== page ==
Feb. 10 (Bloomberg) -- South Korea’s won rose to the strongest level in more than a week as an emerging-market rally pushed Asian currencies higher ahead of the new Federal Reserve chairman’s first policy report to lawmakers.
The markets will watch Janet Yellen’s testimony tomorrow to weigh how aggressively the central bank will trim the monthly stimulus that has fed developing-nation inflows. U.S. payrolls rose 113,000 in January, less than the 180,000 projected in a Bloomberg survey, while the unemployment rate fell to the lowest since 2008. The Bloomberg-JPMorgan Asia Dollar Index, which tracks the region’s 10 most-active currencies outside Japan, rose last week for the first time in a month.
“The payroll data was weak, but with unemployment posing a positive signal to economic recovery, it seems the currency market is stabilizing,” said Yun Se Min, a Seoul-based currency trader at Busan Bank.
The won gained 0.3 percent to 1,071.22 per dollar at the close in Seoul, according to data compiled by Bloomberg. It earlier rose to 1,070.20, the strongest since Jan. 29. One-month implied volatility, a gauge of expected moves in the exchange rate used to price options, fell 35 basis points to 7.05 percent.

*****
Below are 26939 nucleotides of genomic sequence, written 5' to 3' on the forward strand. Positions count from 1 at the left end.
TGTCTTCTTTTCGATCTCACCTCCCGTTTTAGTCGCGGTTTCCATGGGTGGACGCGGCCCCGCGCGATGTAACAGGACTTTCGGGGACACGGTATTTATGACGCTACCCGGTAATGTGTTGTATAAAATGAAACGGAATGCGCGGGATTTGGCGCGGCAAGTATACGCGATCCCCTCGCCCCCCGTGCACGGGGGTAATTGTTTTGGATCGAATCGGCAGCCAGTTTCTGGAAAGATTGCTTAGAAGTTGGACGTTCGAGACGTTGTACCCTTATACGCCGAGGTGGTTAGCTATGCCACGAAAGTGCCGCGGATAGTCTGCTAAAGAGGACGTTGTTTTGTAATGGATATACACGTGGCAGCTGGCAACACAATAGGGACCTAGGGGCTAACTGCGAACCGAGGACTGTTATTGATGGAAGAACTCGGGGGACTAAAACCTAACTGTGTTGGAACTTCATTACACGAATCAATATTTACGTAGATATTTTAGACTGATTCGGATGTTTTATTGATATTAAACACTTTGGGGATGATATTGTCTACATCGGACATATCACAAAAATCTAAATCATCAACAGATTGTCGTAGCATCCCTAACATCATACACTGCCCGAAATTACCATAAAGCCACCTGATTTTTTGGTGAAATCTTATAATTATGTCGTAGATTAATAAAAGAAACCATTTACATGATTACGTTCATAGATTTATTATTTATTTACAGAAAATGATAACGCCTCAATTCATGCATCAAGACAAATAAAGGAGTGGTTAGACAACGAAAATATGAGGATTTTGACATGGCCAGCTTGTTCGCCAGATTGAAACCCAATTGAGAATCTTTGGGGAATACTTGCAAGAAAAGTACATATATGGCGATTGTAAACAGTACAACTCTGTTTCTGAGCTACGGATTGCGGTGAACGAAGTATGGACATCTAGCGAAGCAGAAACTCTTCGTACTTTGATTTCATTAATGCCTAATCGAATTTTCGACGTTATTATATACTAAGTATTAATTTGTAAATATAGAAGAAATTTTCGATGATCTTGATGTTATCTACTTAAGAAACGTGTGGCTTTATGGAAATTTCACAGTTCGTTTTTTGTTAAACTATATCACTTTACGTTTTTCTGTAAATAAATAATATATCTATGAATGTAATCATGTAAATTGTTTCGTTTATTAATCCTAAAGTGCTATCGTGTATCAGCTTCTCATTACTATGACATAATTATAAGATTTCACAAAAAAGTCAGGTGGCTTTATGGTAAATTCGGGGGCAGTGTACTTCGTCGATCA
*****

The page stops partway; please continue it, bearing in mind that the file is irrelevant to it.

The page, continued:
The yield on the 3 percent government bonds due December 2016 declined two basis points, or 0.02 percentage point, to 2.84 percent, according to Korea Exchange Inc. prices. That’s the lowest level this year.
“While the payroll data is supporting Korean bonds today, buying momentum is weak as yields have already fallen to significantly low levels,” said Park Dongjin, a fixed-income analyst at Samsung Futures Inc. in Seoul.
To contact the reporter on this story: Jiyeun Lee in Seoul at email@example.com